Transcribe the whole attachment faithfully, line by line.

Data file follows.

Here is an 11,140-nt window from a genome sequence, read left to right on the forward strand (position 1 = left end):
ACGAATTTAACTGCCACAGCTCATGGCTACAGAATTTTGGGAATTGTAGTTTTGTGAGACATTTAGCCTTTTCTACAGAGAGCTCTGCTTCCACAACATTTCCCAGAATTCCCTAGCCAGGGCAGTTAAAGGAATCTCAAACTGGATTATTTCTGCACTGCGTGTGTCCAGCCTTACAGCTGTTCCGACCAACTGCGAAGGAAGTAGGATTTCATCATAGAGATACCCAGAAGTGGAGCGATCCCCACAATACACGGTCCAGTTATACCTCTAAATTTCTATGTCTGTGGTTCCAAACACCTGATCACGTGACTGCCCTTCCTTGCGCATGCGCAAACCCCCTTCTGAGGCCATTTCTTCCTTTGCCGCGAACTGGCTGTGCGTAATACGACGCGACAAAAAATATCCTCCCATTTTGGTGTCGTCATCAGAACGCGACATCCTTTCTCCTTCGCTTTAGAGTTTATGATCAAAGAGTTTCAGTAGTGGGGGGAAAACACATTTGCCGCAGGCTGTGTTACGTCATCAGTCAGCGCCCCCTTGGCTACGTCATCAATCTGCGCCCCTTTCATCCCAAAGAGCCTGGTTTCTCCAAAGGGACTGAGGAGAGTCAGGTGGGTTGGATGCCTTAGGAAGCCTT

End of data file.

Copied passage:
Here is an 11,140-nt window from a genome sequence, read left to right on the forward strand (position 1 = left end):
ACGAATTTAACTGCCACAGCTCATGGCTACAGAATTTTGGGAATTGTAGTTTTGTGAGACATTTAGCCTTTTCTACAGAGAGCTCTGCTTCCACAACATTTCCCAGAATTCCCTAGCCAGGGCAGTTAAAGGAATCTCAAACTGGATTATTTCTGCACTGCGTGTGTCCAGCCTTACAGCTGTTCCGACCAACTGCGAAGGAAGTAGGATTTCATCATAGAGATACCCAGAAGTGGAGCGATCCCCACAATACACGGTCCAGTTATACCTCTAAATTTCTATGTCTGTGGTTCCAAACACCTGATCACGTGACTGCCCTTCCTTGCGCATGCGCAAACCCCCTTCTGAGGCCATTTCTTCCTTTGCCGCGAACTGGCTGTGCGTAATACGACGCGACAAAAAATATCCTCCCATTTTGGTGTCGTCATCAGAACGCGACATCCTTTCTCCTTCGCTTTAGAGTTTATGATCAAAGAGTTTCAGTAGTGGGGGGAAAACACATTTGCCGCAGGCTGTGTTACGTCATCAGTCAGCGCCCCCTTGGCTACGTCATCAATCTGCGCCCCTTTCATCCCAAAGAGCCTGGTTTCTCCAAAGGGACTGAGGAGAGTCAGGTGGGTTGGATGCCTTAGGAAGCCTT